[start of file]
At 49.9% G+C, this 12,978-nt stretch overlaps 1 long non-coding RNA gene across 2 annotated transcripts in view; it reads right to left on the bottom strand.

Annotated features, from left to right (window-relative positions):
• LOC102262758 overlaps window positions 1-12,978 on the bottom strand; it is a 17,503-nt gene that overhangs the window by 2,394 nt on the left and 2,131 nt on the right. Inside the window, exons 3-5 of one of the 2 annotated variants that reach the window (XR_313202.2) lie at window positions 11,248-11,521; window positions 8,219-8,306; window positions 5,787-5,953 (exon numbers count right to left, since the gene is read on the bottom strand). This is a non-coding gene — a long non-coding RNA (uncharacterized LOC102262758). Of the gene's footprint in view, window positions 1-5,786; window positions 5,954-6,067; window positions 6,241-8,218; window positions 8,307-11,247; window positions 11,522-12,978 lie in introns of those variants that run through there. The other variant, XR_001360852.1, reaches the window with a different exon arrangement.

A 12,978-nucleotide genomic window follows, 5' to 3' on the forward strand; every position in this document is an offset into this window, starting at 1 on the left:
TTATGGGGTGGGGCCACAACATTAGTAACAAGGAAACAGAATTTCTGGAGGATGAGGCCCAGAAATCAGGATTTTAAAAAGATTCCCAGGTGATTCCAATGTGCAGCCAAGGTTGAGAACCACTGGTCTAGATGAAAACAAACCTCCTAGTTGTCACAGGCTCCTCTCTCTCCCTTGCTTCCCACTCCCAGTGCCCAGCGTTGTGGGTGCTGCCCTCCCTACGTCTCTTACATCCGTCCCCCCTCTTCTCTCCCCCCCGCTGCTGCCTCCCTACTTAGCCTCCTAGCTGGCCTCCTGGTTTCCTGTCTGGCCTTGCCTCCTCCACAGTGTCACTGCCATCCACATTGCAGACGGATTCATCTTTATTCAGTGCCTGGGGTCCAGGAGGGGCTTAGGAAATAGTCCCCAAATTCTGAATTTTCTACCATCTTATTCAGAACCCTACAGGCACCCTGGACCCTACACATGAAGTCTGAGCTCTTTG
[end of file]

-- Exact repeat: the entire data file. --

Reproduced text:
At 49.9% G+C, this 12,978-nt stretch overlaps 1 long non-coding RNA gene across 2 annotated transcripts in view; it reads right to left on the bottom strand.

Annotated features, from left to right (window-relative positions):
• LOC102262758 overlaps window positions 1-12,978 on the bottom strand; it is a 17,503-nt gene that overhangs the window by 2,394 nt on the left and 2,131 nt on the right. Inside the window, exons 3-5 of one of the 2 annotated variants that reach the window (XR_313202.2) lie at window positions 11,248-11,521; window positions 8,219-8,306; window positions 5,787-5,953 (exon numbers count right to left, since the gene is read on the bottom strand). This is a non-coding gene — a long non-coding RNA (uncharacterized LOC102262758). Of the gene's footprint in view, window positions 1-5,786; window positions 5,954-6,067; window positions 6,241-8,218; window positions 8,307-11,247; window positions 11,522-12,978 lie in introns of those variants that run through there. The other variant, XR_001360852.1, reaches the window with a different exon arrangement.

A 12,978-nucleotide genomic window follows, 5' to 3' on the forward strand; every position in this document is an offset into this window, starting at 1 on the left:
TTATGGGGTGGGGCCACAACATTAGTAACAAGGAAACAGAATTTCTGGAGGATGAGGCCCAGAAATCAGGATTTTAAAAAGATTCCCAGGTGATTCCAATGTGCAGCCAAGGTTGAGAACCACTGGTCTAGATGAAAACAAACCTCCTAGTTGTCACAGGCTCCTCTCTCTCCCTTGCTTCCCACTCCCAGTGCCCAGCGTTGTGGGTGCTGCCCTCCCTACGTCTCTTACATCCGTCCCCCCTCTTCTCTCCCCCCCGCTGCTGCCTCCCTACTTAGCCTCCTAGCTGGCCTCCTGGTTTCCTGTCTGGCCTTGCCTCCTCCACAGTGTCACTGCCATCCACATTGCAGACGGATTCATCTTTATTCAGTGCCTGGGGTCCAGGAGGGGCTTAGGAAATAGTCCCCAAATTCTGAATTTTCTACCATCTTATTCAGAACCCTACAGGCACCCTGGACCCTACACATGAAGTCTGAGCTCTTTG